The FDA has a history of successfully spurring baby food producers—including those of infant rice cereal and apple juice—to reduce the amounts of toxic metals in their foods.20 Yet the new draft guidance’s action limits of 10 parts per billion for fruits, vegetables, mixtures, and yogurts, and 20 ppb for root vegetables and dry cereals, allow for a generous degree of industry negligence around lead levels. Furthermore, FDA estimates for reduction in dietary exposure are based on narrow analyses that only consider specific store-bought foods and the 90th percentile of dietary exposures, reflecting the subpopulation of children who consume vastly more prepared foods than the average and are consequently at greater risk for cumulative dietary exposure.21 Reductions in lead exposure for the majority of children ages 0 to 2 are likely to be much lower—closer to 3.6 percent based on analyses from Abt Associates commissioned by Healthy Babies Bright Futures (HBBF).22 Another HBBF assessment found that only 16 of 1,000 baby foods on the market exceeded the FDA’s proposed action levels; the revised guidance therefore would likely not incentivize the industry to reduce levels below those of products already on the market.23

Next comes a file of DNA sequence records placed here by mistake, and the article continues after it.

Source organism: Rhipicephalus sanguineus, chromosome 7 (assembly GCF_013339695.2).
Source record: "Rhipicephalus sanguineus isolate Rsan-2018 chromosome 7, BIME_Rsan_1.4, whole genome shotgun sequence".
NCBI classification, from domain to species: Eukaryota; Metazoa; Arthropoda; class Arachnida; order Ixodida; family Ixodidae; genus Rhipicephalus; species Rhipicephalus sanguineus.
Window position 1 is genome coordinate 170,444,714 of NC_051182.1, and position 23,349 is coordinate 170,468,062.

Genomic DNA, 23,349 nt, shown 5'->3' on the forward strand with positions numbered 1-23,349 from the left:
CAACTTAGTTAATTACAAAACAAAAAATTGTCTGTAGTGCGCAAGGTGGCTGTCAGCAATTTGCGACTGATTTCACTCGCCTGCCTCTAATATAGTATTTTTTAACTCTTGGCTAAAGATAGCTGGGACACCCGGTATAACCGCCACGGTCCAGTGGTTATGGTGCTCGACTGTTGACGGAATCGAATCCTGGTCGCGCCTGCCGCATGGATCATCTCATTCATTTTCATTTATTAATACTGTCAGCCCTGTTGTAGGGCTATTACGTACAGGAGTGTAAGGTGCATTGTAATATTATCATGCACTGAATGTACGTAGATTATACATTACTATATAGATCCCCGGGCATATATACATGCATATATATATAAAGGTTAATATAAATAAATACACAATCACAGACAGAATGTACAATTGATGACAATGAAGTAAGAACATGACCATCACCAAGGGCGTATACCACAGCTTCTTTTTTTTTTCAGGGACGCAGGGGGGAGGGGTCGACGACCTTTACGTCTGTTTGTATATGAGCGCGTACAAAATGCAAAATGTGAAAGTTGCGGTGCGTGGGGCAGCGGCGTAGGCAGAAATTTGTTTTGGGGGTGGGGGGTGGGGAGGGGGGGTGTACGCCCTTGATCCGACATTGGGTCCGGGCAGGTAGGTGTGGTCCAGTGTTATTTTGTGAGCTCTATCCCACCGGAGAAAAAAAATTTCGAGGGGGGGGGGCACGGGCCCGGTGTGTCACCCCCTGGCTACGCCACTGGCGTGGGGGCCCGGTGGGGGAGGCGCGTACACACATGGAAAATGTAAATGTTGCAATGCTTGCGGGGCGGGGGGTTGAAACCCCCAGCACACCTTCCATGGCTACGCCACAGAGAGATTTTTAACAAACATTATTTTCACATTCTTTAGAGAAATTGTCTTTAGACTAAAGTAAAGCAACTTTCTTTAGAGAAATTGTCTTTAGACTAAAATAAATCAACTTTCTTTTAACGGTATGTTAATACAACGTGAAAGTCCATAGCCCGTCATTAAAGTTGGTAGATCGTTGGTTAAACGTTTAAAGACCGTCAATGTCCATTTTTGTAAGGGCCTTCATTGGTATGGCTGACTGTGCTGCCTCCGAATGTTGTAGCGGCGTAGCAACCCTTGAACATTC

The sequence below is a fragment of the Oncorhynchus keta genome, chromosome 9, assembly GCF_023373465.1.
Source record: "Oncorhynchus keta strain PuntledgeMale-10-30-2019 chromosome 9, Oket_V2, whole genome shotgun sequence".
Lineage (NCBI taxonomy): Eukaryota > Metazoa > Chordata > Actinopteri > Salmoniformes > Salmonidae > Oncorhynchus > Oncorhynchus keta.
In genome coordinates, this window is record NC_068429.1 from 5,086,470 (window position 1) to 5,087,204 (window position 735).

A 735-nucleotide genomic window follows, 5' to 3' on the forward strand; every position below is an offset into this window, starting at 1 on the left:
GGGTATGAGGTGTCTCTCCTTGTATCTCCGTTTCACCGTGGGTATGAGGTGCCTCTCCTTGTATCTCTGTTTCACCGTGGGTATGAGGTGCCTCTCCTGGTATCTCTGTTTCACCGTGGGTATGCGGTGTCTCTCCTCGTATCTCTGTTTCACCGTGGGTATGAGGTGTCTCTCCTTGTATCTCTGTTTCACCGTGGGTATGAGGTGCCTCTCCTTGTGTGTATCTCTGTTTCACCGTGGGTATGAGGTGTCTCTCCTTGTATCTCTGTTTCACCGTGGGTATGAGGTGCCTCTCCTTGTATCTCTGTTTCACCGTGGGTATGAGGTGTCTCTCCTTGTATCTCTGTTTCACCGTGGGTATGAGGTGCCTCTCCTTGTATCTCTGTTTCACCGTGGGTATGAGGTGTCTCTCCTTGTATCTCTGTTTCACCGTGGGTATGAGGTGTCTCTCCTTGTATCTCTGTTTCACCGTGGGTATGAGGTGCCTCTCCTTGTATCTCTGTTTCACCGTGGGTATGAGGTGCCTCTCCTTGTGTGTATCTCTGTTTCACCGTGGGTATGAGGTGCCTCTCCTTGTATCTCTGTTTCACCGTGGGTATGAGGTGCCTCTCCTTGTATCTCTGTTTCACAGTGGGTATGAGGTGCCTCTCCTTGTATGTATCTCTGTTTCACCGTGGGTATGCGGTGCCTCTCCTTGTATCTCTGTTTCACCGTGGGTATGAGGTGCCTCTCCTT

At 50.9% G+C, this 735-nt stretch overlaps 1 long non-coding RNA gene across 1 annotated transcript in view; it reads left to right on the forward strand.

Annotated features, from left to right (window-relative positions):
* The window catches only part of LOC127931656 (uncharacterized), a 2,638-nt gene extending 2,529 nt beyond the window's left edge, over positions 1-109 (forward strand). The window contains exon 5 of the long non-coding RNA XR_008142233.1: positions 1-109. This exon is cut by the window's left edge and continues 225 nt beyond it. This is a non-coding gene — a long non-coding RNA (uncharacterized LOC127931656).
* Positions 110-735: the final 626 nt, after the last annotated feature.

In an alarming 2021 congressional report, prominent producers of baby food—including Gerber, Beech-Nut Nutrition Company, and Nurture—were found to have knowingly sold products containing significant amounts of heavy metals.24 Several of the companies cited in the congressional report have made public statements, or added statements to their website, about recalling products deemed unsafe by review, and that they are complying with FDA guidance.25 However, other companies, including Sprout Organic Foods, have not responded to comment and still have products available on the market containing high levels of contamination.26 This points to the immediate need for stricter FDA regulations and enforcement capacity.